The property is a perfect blend of rustic, yet landscaped, and the interiors, although not extravagant, are pleasantly elegant.  A short view in the distance from our cottage are old polo fields which have recently been converted into a winery.

Later that night, we have dinner at a popular, but very hard to find, Italian restaurant named Enrico.  It’s right on the beach, and a spectacular stretch of beach at that, but to get there you have to navigate through multiple residential neighborhoods.  After driving back and forth a few times, and cursing at the lack of signs, we finally find it.

For most of the week we’ve been pretty good about eating healthy, but tonight, we decide to let loose a little.  Along with beer and wine, we have calamari, oysters, a whole pizza and large plate of pasta.  Everything was delicious.  The owner, Patty, grew up in Italy and learned to cook there, but relocated to South Africa several years ago and seems thoroughly happy in her surroundings.  I can understand why.

Our last morning at Fynbos is too overcast for coffee on the patio.  Instead, I spend the morning packing and we say goodbye to Liz and the pigs.  Our next stop is also in Plett at another B&B called Sea Breeze, owned by Erika and her husband, which is only about 15 minutes away.

Just across the street from their property is a path that leads down to the beach.  It’s a series of wooden walkways that slice through the tall bushes and trees.  When you emerge at the end, there’s a spectacular view of Robberg in the distance.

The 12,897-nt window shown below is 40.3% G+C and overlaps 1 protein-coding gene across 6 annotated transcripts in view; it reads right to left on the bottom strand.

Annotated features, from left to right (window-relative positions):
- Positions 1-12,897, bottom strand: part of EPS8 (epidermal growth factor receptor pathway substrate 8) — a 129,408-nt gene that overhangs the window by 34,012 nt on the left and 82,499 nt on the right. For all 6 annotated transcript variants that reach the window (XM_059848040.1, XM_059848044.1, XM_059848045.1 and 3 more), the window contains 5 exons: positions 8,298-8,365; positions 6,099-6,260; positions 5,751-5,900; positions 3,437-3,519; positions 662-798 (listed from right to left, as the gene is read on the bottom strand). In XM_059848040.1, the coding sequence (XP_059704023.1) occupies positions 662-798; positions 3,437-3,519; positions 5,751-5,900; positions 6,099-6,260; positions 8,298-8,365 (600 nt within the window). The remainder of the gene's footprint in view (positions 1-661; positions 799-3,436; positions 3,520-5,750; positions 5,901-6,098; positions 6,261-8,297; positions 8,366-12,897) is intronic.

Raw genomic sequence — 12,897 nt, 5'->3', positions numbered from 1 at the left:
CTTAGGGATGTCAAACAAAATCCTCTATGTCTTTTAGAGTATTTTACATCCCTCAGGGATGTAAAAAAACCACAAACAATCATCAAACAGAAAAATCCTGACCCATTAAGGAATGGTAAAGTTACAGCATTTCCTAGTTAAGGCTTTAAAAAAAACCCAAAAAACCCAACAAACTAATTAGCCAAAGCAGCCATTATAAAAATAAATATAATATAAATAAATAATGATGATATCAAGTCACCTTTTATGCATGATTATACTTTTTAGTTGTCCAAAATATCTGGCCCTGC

We only visit the beach briefly that night because the clouds are fairly ominous.  We head out to a local restaurant called Off the Hook.  It’s a perfect night for creamy mussel soup and coffee.

When we leave the restaurant, it’s dark out but still light enough to see around us thanks to the lights from the surrounding businesses.   As we walk, I can see a shadow off to my left.  I’m aware there’s a person walking not far behind us but just assume it’s another patron heading to their car.  Soon after, I realize it’s not, it’s someone following us.  Nick seems calm but me, not so much.  I ask him to hurry up and open the door, but the man has already arrived at our car.  Without saying a word, Nick reaches into his pocket and gives him some money.  The man takes it and walks away.  It’s a pretty tense moment for me, but one that Nick’s gotten used to over the years.